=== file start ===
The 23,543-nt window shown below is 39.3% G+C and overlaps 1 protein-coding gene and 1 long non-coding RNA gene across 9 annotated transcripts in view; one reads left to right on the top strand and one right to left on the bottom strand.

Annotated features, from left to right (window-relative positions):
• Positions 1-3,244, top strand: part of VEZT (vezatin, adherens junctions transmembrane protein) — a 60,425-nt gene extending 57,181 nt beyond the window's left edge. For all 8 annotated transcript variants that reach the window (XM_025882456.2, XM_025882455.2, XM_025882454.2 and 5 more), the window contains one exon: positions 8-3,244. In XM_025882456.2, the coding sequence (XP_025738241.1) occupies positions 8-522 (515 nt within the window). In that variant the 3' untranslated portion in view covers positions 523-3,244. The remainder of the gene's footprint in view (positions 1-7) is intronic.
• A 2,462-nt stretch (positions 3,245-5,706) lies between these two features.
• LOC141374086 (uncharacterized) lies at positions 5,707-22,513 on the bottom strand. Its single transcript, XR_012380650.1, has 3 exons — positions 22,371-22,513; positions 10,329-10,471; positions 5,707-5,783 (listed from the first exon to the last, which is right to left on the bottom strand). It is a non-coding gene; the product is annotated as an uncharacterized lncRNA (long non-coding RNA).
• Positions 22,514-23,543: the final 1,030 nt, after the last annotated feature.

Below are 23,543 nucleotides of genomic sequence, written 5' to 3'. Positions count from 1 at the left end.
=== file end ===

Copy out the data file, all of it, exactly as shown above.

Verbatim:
The 23,543-nt window shown below is 39.3% G+C and overlaps 1 protein-coding gene and 1 long non-coding RNA gene across 9 annotated transcripts in view; one reads left to right on the top strand and one right to left on the bottom strand.

Annotated features, from left to right (window-relative positions):
• Positions 1-3,244, top strand: part of VEZT (vezatin, adherens junctions transmembrane protein) — a 60,425-nt gene extending 57,181 nt beyond the window's left edge. For all 8 annotated transcript variants that reach the window (XM_025882456.2, XM_025882455.2, XM_025882454.2 and 5 more), the window contains one exon: positions 8-3,244. In XM_025882456.2, the coding sequence (XP_025738241.1) occupies positions 8-522 (515 nt within the window). In that variant the 3' untranslated portion in view covers positions 523-3,244. The remainder of the gene's footprint in view (positions 1-7) is intronic.
• A 2,462-nt stretch (positions 3,245-5,706) lies between these two features.
• LOC141374086 (uncharacterized) lies at positions 5,707-22,513 on the bottom strand. Its single transcript, XR_012380650.1, has 3 exons — positions 22,371-22,513; positions 10,329-10,471; positions 5,707-5,783 (listed from the first exon to the last, which is right to left on the bottom strand). It is a non-coding gene; the product is annotated as an uncharacterized lncRNA (long non-coding RNA).
• Positions 22,514-23,543: the final 1,030 nt, after the last annotated feature.

Below are 23,543 nucleotides of genomic sequence, written 5' to 3'. Positions count from 1 at the left end.